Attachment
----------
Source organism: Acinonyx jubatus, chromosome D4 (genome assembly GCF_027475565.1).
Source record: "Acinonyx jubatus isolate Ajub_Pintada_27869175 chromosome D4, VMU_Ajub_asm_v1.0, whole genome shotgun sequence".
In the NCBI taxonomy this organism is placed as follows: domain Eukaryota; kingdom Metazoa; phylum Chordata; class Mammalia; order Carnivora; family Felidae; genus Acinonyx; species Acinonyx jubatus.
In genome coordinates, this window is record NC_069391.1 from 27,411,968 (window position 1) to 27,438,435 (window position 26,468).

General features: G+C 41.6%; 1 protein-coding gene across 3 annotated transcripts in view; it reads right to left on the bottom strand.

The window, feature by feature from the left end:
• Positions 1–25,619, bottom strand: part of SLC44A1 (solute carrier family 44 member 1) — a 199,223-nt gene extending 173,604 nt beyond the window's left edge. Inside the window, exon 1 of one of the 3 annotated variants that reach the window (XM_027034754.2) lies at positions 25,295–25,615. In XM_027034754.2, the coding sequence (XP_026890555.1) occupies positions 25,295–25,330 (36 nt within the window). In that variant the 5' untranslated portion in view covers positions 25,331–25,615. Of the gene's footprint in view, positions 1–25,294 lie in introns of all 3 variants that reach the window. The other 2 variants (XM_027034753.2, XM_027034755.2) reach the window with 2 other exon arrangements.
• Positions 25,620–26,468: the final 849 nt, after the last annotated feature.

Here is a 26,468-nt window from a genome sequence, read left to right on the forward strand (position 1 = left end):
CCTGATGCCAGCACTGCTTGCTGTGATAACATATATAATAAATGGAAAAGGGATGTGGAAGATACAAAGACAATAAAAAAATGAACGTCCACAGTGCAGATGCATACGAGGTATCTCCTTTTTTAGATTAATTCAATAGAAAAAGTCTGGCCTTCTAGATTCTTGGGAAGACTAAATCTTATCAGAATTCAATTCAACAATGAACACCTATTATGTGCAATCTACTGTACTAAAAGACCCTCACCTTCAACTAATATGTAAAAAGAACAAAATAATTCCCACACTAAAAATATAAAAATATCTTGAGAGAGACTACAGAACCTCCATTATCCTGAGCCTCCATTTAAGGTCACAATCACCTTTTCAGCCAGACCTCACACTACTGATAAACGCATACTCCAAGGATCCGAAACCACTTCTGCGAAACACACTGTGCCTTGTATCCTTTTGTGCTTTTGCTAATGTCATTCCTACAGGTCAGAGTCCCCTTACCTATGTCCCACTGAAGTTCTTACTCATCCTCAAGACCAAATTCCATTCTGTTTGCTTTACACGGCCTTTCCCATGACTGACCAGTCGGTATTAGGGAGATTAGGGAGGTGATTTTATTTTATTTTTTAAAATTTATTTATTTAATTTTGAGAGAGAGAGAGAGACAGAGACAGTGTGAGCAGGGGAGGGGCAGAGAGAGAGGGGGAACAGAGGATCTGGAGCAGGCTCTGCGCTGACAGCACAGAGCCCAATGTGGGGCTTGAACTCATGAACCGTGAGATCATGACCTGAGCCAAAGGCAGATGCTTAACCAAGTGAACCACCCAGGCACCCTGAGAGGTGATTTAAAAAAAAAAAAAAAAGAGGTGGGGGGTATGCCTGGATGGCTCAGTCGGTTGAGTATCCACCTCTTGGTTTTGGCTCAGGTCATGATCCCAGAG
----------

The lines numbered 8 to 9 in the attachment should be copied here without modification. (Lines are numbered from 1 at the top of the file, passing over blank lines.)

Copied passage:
• Positions 25,620–26,468: the final 849 nt, after the last annotated feature.

Here is a 26,468-nt window from a genome sequence, read left to right on the forward strand (position 1 = left end):